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Australian Consumer Law review

On 12 June 2015 Consumer Affairs Ministers agreed Terms of Reference for the Australian Consumer Law Review. This review, undertaken by Consumer Affairs Australia and New Zealand, commenced in 2016 and concluded in March 2017 with the Final Report published in April 2017.

For more information on the review, please visit the Australian Consumer Law Review page.

 

Sharing Economy Platforms, Make Sharing Fair

There’s a good chance you’ve heard of platforms like Uber and Airbnb. These platforms and many others are part of the sharing economy.

“While sharing economy platforms can provide a new and convenient experience for purchasing and hiring goods or services, questions around consumer and trader protection often come with the new territory.

If you hire or buy goods and services through an online marketplace or sharing economy platform, you are protected by the Australian Consumer Law (ACL) if things go wrong, in the same way as you would be if you were to buy in store.

Check out our sharing economy platforms page for tips on sharing fair as consumers and traders and be sure to watch the six educational videos.”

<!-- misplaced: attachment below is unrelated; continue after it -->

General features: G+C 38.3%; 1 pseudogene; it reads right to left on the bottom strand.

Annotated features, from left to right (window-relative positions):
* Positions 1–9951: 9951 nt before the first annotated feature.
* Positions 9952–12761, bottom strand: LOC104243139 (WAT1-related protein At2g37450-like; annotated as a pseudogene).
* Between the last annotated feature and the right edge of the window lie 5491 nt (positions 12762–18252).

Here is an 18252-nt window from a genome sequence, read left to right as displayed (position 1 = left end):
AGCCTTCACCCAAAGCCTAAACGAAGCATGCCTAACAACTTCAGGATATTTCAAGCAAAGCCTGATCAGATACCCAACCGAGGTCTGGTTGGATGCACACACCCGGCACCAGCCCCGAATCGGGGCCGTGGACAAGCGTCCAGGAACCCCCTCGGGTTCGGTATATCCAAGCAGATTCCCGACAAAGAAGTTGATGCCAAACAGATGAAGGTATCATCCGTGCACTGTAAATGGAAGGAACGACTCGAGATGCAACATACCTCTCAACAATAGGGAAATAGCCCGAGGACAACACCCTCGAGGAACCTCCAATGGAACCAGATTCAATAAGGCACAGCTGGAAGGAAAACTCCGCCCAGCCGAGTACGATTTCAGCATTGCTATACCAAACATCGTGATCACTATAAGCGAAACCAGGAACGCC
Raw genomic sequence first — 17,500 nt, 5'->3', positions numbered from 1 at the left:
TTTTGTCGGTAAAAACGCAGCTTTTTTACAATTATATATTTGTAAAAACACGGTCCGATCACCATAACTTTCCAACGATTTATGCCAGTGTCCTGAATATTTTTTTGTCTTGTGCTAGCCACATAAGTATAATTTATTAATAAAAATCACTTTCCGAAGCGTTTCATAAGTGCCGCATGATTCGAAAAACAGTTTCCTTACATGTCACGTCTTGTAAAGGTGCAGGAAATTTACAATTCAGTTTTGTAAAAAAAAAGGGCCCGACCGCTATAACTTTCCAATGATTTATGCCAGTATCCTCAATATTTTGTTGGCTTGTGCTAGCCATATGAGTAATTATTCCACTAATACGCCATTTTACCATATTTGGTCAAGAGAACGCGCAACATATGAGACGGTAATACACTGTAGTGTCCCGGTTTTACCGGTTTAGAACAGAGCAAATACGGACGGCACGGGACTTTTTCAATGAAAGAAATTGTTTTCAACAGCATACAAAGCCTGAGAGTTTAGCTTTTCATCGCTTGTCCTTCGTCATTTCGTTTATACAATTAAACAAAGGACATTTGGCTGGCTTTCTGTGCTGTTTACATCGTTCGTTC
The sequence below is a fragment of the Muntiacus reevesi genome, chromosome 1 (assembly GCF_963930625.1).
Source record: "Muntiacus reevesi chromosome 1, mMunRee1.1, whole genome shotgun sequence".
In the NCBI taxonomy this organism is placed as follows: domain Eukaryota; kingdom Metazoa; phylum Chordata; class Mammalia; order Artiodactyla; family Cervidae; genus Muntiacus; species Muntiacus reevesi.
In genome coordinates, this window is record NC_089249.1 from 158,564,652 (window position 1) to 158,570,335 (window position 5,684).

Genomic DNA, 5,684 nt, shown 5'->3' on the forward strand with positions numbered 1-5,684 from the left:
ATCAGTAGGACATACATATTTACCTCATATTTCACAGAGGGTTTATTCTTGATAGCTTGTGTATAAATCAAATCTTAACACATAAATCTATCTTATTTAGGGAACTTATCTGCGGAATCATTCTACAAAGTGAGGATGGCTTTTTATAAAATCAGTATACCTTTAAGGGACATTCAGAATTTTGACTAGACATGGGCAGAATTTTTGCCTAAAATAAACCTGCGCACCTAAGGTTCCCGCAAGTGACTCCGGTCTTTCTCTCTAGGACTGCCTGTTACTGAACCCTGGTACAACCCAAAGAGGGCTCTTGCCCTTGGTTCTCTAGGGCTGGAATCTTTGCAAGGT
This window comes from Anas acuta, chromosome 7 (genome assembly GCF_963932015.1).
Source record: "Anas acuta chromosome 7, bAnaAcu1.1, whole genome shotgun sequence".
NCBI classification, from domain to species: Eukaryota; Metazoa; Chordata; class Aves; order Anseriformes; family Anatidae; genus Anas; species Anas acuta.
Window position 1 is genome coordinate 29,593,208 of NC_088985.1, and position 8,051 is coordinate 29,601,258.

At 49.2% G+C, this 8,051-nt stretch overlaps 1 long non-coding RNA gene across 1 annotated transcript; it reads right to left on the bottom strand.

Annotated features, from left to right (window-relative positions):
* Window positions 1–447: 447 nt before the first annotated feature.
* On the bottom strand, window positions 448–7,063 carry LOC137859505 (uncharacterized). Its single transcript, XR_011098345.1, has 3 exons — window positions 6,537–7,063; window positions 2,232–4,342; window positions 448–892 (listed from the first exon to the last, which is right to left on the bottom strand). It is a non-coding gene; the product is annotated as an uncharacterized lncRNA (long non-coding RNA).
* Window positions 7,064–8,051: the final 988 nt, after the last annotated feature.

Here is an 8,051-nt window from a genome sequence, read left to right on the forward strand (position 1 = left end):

Draft guidance on the application of the ACL to charities, not-for profits and fundraisers

Consumer Affairs Australia and New Zealand (CAANZ) seeks your views on draft guidance on the application of the Australian Consumer Law (ACL) to the activities of charities, not-for-profit entities and fundraisers.

During the ACL Review, stakeholders submitted to CAANZ that they wanted more information about how the ACL applies to the activities of charities, not-for-profit entities and fundraisers. Submissions to the ACL Review indicated that the sector faces difficulties in determining whether conduct is ‘in trade or commerce’ and captured by the ACL.

CAANZ agreed there is a need for regulatory guidance on the extent to which the ACL covers the activities of the sector and agreed to develop guidance as a priority project for 2017.

The draft guidance sets out general principles, supported by examples, to assist the sector in understanding its obligations under the ACL.

The consultation closes on 27 October 2017.

Further information is available on the ACCC Consultation Hub.

Festivals and events

Australians love their live experiences. From music, food and arts festivals to sports events, expos and conventions. New festivals and events pop up every year with great interest, but what happens when an event is cancelled or dramatically changes?

Under the Australian Consumer Law (ACL), consumers have rights if a business fails to deliver what they promised. If a festival or event doesn’t go ahead or has major changes, you can seek a refund.

It’s important that consumers know their rights and where to go for help. We have some tips to help you avoid losing money on festival and event tickets, and how to protect yourself.